He wrote a book with his mother, entitled 'The Silenced Voice' (87) and subsequent articles in a Journal, 'Black Arts in London' (88), The Voice (89) and Africa Events (90), which caused a political furore on the African/World Music scene. He was threatened by 13 World Music Companies including Womad, Rogue Records and World Circuit with legal action and an injunction to prevent him from repeating 'libellous' statements regarding the systematic exploitation of visiting musicians, particularly those from the Kora Tradition.
Because of his forced isolation within the Griot Tradition he began to explore other areas of improvisatory music and he began to take a keen interest in Jazz, and particularly the music of John Coltrane and Miles Davis. As a teenager he had already worked with the South African exiles Bheki Mseleku, Russell Herman, Eugene Skeef and Robert Sitole and he was particularly interested in exploring the connections between African Music and that of its Diaspora. He formed a Jazz trio with the Pianist, Benet Mclean, playing Cello as Bass, and Tunde also began to do arrangements of Miles Davis's 'So What' and The Jazz Warriors 'In Reference to our Forefathers Dreams', for Kora, Piano and Percussion, as well as his own pieces.
At the age of Sixteen Tunde was invited to a rehearsal of the Jazz Warriors and met and played with the then up and coming founding members including, Courtney Pine, Cleveland Watkiss, Orphy Robinson, Gary Crosby and Mark Mondesir. It was also around this time that he first met and played with the Producer and Percussionist, Talvin Singh who was then a member of Courtney Pine's band. Tunde then joined Ex-Jazz Warrior, Orphy Robinson's group, 'Anavas' and went on to form his own band, The Jazz Griots, whose recording featured Cleveland Watkiss, Rowland Sutherland and Gary Crosby.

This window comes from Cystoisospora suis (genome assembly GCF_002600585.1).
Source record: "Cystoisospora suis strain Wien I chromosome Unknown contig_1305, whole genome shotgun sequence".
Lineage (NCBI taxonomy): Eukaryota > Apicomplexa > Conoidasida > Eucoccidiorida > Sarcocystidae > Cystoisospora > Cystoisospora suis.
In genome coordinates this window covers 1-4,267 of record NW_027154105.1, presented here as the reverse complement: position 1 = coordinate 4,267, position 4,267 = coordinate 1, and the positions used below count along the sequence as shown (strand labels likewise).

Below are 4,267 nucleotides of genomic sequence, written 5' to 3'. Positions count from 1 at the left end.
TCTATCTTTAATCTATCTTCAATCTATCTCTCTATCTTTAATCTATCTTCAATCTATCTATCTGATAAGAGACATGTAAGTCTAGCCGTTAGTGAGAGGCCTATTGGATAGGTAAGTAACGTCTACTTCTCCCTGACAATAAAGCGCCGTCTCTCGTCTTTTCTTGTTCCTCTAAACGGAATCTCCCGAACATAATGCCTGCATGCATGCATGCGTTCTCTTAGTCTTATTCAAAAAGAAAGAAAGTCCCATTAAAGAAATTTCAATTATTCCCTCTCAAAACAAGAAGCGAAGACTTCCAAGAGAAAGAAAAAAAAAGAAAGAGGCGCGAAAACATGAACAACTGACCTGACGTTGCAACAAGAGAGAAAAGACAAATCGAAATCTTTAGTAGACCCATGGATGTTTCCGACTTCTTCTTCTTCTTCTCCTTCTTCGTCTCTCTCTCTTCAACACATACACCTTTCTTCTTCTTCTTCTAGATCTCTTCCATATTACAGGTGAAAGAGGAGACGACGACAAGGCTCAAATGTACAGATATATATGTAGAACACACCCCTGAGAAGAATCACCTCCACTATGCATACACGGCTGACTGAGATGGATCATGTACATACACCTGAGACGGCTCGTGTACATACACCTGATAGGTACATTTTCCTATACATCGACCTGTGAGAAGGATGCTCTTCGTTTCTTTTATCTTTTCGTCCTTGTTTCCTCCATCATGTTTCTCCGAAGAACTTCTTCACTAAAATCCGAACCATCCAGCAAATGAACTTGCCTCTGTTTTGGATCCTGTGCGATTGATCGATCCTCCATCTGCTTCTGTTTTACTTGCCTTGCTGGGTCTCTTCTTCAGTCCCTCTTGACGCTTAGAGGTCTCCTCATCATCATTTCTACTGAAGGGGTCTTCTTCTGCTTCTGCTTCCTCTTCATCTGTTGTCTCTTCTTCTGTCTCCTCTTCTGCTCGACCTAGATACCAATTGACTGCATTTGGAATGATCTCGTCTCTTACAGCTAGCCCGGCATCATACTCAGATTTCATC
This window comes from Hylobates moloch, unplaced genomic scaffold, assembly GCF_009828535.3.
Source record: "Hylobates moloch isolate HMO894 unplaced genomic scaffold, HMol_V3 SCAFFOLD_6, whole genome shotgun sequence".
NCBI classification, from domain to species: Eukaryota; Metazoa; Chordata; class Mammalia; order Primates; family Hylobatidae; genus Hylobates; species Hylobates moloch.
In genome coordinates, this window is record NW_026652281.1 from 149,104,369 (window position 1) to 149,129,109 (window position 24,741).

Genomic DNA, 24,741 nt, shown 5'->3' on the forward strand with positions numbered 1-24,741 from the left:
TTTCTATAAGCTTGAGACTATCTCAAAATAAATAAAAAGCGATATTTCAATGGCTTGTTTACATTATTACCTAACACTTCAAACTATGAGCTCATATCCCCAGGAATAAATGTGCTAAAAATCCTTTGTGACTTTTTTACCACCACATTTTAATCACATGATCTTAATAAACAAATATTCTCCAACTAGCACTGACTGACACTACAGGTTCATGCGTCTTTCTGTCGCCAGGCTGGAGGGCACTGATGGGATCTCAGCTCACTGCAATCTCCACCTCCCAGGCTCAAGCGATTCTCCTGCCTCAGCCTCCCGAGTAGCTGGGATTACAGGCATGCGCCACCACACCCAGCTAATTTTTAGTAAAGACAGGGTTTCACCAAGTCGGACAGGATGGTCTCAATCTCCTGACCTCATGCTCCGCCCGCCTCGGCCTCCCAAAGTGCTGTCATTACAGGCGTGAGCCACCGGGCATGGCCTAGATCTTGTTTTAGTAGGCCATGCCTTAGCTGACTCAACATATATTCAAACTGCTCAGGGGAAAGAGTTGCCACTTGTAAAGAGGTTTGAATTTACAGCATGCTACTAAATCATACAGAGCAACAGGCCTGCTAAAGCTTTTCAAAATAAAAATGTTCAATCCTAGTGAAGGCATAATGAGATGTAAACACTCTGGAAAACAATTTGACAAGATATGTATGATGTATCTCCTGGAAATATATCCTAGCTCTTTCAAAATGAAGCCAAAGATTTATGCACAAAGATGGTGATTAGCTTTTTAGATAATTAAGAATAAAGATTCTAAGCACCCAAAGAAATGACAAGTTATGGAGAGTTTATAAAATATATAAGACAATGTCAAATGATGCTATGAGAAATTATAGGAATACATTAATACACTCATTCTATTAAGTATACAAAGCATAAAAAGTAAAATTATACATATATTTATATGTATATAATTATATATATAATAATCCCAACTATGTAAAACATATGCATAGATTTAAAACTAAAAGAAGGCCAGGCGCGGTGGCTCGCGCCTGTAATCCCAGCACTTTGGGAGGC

Formed in 1990, Orphy Robinson's 'Anavas' project toured and performed in festivals right across UK and Europe over the next two years. They were also signed to Blue Note/EMI and produced two albums, 'When Tomorrow Comes' (91) and 'The Vibes Describes' (92). As a result of meeting and performing with the Brazilian Multi-Percussionist Nana Vasconcelos, Tunde was invited to contribute to the album of the percussionist Trilok Gurtu entitled, 'Living Magic' which was released on CMP records in 1991. In that same year he also contributed to the album of the Singer, Composer and incredible instrumentalist, Paul Reid playing Cello on the title track of his album.
His studies of the Cello and Western Classical Music had carried on in parrallel with all his other activities but there had never been a synthesis of his studying two distinct classical traditions. The first and only time up until this point that he had brought the Cello and Kora together was when he composed the music for a West-End production of 'Othello' in 1987, directed by Joseph Marcel. From this experience Tunde knew that creating new music was the only way he would be able to bring together all the disparate forces and elements that made up his unique soundworld.